I'm also saying that, in my opinion, the answer to:
Q: Are we consuming:
(A) Not enough stuff,
(B) Just the right amount of stuff, or
(C) Too much stuff?
is not necessarily (A), or even (B).

       See? No magnets.
spidermother, Dec 18 2012

       One of the simpler "geoengineering" schemes that has been proposed is simply to paint all (or nearly all) rooftops white. Logically, all roads should be make white, too, and there are some obvious exceptions like greenhouse roofs.   

       I don't know of any environmentalists that oppose that plan.   

       They certainly oppose building new roofs and roads. and I'm sure some advocate destroying many existing roofs and roads, allowing land to be reclaimed by Nature... but I've not encountered opposition from them regarding slightly increasing the overall albedo of the Earth by making white as much human-constructed surface area as possible.
Vernon, Dec 19 2012

       I'm rather vehemently opposed to pretty well the entire current petroleum industry from extraction (fracking which wrecks the local environment) through refining (which they don't do here which is economically ridiculous) through usage (lookit, either make sure there's enough foliage around to suck up the CO2 or remove the C before using the H as fuel), but frankly fossil-fuels are simply an energy bonus to the human race.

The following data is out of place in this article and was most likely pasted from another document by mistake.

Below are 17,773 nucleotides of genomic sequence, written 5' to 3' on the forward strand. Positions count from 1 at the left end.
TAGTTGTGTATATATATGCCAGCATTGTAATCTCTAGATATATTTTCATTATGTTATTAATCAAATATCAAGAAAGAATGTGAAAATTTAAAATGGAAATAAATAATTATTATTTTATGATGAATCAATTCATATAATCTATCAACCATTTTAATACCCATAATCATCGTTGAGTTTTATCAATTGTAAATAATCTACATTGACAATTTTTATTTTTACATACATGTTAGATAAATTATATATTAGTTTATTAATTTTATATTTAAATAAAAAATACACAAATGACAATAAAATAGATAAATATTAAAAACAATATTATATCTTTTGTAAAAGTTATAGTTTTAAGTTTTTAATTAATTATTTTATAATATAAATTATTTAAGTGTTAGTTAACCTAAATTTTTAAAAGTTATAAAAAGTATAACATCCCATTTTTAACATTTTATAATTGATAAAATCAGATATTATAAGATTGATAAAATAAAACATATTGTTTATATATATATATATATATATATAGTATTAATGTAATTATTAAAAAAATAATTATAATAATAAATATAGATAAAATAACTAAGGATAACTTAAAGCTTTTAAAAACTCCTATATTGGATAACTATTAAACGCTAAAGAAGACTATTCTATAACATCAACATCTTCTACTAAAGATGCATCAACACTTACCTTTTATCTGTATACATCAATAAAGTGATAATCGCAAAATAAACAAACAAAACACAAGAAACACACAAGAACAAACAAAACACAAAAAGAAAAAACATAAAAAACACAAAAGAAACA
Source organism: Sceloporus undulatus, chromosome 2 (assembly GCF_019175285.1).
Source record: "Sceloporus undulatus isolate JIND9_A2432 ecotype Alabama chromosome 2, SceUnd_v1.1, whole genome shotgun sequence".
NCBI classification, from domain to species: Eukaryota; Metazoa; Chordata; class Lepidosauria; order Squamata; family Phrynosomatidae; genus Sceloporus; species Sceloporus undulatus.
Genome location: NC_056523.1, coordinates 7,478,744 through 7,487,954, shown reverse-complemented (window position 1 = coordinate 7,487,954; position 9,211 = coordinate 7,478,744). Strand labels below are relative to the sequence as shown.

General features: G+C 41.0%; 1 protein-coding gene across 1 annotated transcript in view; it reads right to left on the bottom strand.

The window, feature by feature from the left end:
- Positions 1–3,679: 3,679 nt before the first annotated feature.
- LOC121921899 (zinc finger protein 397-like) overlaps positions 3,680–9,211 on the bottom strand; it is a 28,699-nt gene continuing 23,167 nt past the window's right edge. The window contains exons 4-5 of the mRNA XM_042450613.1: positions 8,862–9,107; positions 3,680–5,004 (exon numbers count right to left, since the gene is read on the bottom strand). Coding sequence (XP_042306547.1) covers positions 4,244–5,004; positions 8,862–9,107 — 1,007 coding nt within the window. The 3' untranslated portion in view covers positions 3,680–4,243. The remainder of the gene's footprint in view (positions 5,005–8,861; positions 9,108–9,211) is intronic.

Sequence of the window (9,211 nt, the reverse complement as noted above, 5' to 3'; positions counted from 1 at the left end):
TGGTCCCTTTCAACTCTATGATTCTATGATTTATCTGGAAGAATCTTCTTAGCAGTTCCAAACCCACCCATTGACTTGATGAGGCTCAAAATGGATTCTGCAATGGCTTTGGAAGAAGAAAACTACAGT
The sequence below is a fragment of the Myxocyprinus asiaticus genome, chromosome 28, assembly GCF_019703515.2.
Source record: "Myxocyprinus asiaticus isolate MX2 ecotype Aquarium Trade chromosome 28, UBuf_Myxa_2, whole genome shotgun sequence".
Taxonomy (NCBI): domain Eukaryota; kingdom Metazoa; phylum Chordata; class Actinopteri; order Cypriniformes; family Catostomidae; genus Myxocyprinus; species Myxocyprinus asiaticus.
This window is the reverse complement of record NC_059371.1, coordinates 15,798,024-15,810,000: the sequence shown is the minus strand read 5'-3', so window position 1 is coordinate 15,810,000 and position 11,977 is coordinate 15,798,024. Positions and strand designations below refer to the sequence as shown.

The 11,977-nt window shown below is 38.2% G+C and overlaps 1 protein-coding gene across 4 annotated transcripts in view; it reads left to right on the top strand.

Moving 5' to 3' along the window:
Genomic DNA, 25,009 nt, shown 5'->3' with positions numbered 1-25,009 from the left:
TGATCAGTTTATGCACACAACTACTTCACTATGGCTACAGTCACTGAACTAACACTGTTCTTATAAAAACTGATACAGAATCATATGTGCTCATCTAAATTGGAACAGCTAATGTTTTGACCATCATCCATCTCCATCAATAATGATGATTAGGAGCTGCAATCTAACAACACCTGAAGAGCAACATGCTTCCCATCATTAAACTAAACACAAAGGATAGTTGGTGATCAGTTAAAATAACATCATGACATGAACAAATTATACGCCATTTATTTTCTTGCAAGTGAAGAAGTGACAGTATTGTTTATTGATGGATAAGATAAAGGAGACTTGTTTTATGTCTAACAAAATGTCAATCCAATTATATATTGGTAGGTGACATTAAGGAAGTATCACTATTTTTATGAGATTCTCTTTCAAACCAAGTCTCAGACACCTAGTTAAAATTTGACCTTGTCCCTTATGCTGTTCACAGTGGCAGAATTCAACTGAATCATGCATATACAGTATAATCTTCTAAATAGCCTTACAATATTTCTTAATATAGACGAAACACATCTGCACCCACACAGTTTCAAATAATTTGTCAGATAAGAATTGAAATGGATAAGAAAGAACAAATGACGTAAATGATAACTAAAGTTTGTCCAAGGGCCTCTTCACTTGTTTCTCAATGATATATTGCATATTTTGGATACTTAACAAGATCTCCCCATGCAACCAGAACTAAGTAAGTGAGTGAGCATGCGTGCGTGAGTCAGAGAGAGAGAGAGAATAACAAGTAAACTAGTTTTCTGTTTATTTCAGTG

FlyingToaster, Dec 19 2012

       Thanks, [Kansan].   

       Perhaps it's worth remembering that environmentalism is an ideology, and will naturally present extreme views.   

       One could equally complain, for example, that "Any effort to regulate any aspect of the economy is bound to be torpedoed by lassez-fair economists." Duh!   

       The difficult, middle path to follow is to ask the hard questions (What is the expected result of X? Can we do anything to change X? Should we even try to change X?) without getting bogged down in any ideology.   

       (X = burn all the readily available fossil fuels, go back to the caves, use chlorofluorocarbons, etc.)
spidermother, Dec 19 2012

       Boy howdy, this idea got the old tar and feathers job. Can we run it out of town on a rail, or is it bad enough to be drawn and quartered. I think that hubris, rather than malice, is the downfall of most human ambition.
WcW, Dec 19 2012